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That I have shot my arrow o'er the house,
I am satisfied in nature,
I embrace it freely;
Come, one for me. Ham. I'll be your foil, Laertes; in mine ignorance Your skill shall
, like a star i’the darkest night,
You mock me, sir.
Very well, my lord;
King. I do not fear it: I have seen you both:But since he's better'd, we have therefore odds.?
Laer. This is too heavy, let me see another.
length? [They prepare to play. Osr. Ay, my good lord. 6 I am satisfied in nature, &c.] This was a piece of satire on fantastical honour. Though nature is satisfied, yet he will ask advice of older men of the sword, whether artificial honour ought to be contented with Hamlet's submission.
; But since he's better'd, we have therefore odds.] These odds were twelve to nine in favour of Hamlet, by Laertes giving him three.
King. Set me the stoups of wines upon that ta
Ham. Come on, sir.
Well,—again. King. Stay, give me drink: Hamlet, this pearl is
tbine;' Here's to thy health.—Give him the cup.
[Trumpets sound ; and Cannon shot off within. Ham. I'll play this bout first, set it by awhile. Come.—Another hit; What say you? [They play.
Laer. A touch, a touch, I do confess.
He's fat, and scant of breath.Here, Hamlet, take my napkin, rub thy brows:
the stoups of wine-) A stoop is a kind of flagon. 9 And in the cup an union- ) a species of pearl.
this peail is thine ;) Under pretence of throwing a pearl into the cup, the King may be supposed to drop some poisonous drug into the wine. Hamlet seems to suspect this, when he afterwards discovers the effects of the poison, and tauntingly asks him, -" Is the union here?"
The queen carouses’ to thy fortune, Hamlet.
Ham. Good madam,--
Gertrude, do not drink. Queen. I will, my lord;— I pray you, pardon me. King. It is the poison'd cup; it is too late.
[ Aside. Ham. I dare not drink yet, madam; by and by. Queen. Come, let me wipe thy face. Laer. My lord, I'll hit him now. King.
I do not think it. Laer. And yet it is almost against my conscience.
[Aside. Ham. Come, for the third, Laertes: You do but
Laer. Say you so? come on. [They play.
they change Rapiers, and Hamlet wounds
Part them, they are incens'd. Ham. Nay, come again. [The Queen falls. Osr.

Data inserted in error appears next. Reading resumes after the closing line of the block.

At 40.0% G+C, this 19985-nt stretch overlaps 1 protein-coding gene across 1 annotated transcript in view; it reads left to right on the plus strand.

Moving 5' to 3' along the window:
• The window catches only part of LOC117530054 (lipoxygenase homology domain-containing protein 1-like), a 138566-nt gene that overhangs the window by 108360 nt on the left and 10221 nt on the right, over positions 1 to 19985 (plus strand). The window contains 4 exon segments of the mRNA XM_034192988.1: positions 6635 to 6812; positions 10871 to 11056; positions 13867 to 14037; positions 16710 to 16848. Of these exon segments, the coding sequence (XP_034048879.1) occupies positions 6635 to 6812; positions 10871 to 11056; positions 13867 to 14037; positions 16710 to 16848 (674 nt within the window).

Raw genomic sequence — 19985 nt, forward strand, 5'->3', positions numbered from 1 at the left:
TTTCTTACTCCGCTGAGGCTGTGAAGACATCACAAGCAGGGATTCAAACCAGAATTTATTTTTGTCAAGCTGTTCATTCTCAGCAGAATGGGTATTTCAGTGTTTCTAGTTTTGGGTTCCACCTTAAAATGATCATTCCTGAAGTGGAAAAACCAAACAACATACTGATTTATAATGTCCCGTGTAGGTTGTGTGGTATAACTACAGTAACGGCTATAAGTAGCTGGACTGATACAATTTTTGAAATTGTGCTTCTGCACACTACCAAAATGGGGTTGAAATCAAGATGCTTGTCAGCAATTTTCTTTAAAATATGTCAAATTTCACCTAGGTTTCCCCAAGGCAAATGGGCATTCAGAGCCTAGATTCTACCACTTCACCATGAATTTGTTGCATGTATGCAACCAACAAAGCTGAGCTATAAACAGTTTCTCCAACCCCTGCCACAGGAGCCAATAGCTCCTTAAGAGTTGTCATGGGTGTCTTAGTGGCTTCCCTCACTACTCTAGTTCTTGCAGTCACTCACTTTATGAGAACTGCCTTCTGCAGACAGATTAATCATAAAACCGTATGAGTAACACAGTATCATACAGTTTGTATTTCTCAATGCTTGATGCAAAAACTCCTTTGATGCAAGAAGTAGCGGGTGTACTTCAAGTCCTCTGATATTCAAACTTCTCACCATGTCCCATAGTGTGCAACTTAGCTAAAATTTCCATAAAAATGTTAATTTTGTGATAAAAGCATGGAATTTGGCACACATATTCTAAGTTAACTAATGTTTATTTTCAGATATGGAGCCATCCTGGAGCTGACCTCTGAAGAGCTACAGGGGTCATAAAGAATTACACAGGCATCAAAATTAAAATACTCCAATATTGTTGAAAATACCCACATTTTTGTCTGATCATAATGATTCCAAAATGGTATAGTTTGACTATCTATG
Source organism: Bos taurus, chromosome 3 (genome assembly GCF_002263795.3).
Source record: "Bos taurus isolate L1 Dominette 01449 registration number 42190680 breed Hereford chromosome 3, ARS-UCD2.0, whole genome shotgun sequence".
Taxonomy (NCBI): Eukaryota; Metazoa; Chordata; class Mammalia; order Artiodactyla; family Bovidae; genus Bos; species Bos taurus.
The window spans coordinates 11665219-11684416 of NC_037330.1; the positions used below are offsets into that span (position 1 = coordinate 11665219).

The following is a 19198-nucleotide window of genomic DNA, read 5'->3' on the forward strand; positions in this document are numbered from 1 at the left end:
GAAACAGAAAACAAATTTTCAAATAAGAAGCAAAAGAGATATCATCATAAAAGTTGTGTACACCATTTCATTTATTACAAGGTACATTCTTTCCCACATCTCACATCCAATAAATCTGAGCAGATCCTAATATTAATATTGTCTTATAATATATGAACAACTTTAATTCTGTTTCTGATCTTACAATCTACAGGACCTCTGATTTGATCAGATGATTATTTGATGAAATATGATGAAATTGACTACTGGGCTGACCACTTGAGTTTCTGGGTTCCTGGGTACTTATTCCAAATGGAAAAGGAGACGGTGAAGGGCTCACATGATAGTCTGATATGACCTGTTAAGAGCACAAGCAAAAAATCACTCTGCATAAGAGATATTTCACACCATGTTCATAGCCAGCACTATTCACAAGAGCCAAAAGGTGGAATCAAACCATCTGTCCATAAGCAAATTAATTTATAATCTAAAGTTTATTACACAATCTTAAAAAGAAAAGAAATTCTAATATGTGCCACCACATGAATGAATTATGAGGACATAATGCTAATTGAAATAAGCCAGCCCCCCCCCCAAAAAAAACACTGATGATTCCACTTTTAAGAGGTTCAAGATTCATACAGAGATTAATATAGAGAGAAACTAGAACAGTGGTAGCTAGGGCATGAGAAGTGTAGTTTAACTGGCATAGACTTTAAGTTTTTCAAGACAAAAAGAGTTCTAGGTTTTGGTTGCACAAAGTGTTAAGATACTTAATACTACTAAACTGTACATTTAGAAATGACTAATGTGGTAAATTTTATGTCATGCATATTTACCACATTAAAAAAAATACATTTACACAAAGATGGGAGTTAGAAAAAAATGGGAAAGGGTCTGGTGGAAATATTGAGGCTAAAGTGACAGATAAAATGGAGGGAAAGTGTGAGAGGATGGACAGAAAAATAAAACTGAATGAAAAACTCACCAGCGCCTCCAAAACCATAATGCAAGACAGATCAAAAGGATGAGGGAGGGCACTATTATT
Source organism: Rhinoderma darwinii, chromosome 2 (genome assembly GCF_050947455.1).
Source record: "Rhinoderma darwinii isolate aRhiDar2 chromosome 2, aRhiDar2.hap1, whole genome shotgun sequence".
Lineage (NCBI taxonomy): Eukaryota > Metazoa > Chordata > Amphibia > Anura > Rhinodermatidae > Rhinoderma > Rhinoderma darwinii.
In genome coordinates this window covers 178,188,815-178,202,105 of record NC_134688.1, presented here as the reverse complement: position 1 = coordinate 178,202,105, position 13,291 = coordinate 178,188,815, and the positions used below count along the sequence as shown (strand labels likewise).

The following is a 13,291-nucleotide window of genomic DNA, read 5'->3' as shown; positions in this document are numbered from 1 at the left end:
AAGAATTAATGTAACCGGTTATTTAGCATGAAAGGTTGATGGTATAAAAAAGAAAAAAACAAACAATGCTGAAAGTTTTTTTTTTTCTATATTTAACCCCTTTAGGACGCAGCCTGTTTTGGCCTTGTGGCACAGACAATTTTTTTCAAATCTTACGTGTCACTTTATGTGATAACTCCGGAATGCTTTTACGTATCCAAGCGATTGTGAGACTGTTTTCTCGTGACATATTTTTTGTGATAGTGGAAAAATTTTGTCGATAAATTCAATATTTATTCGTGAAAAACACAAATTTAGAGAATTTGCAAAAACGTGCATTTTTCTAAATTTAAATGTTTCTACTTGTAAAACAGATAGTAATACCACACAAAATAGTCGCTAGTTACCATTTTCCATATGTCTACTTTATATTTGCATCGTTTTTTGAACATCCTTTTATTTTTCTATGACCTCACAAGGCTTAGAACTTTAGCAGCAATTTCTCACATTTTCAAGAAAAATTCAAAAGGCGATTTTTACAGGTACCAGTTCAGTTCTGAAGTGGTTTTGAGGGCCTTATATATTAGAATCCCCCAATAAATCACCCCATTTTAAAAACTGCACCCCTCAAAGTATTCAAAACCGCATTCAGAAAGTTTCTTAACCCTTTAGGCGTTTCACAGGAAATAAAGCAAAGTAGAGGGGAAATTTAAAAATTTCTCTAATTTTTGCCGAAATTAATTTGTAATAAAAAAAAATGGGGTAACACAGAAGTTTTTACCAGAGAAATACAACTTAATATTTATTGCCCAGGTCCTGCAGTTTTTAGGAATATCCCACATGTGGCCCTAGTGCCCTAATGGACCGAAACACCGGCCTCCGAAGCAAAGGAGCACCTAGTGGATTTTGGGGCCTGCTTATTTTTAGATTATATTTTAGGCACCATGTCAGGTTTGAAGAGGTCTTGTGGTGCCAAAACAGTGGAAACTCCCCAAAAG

Look to the queen there, ho! Hor. They bleed on both sides:—How is it, my
lord ? Osr. How is't, Laertes? Laer. Why, as a woodcock to my own springe,
Ham. How does the queen?
She swoons to see them bleed.
· The queen carouses-] i. e. (in humbler language) drinks good
luck to you.
you make a wanton of me.] You trifle with me as if you were playing with a child.
Queen. No, no, the drink, the drink,- my
dear Hamlet!— The drink, the drink;-I am poison’d! [Dies.
Ham. O villainy!-Ho! let the door be lock’d: Treachery! seek it out.
Ham. The point
[Stabs the King.
[King dies. Laer.
He is justly serv'd; It is a poison temper'd by himself.Exchange forgiveness with me, noble Hamlet: Mine and my father's death come not upon thee; Nor thine on me!
[Dies. Ham. Heaven make thee free of it! I follow thee. I am dead, Horatio :-Wretched queen, adieu !-You that look pale and tremble at this chance, That are but mutes or audience to this act,
Is the union here?] It should seem from this line, and Laertes's next speech, that Hamlet here forces the expiring King to drink some of the poisoned cup, and that he dies while it is at
5 That are but mutes or audience to this act.] That are either auditors of this catastrophe, or at most only mute performers, that fill the stage without any part in the action.
Had I but time, as this fell sergeant, death,
Never believe it;
As thou'rt a man,-
[March afar off, and Shot within.
What warlike noise is this?
O, I die, Horatio;
(as this fell sergeant,] A serjeant is a bailiff, or sheriff's officer.
? The potent poison quite o'er-crows-) Alluding to a victorious cock exulting over his conquered antagonist.
the occurrents,] i. e. incidents. ? Which have solicited,] Solicited for ercited.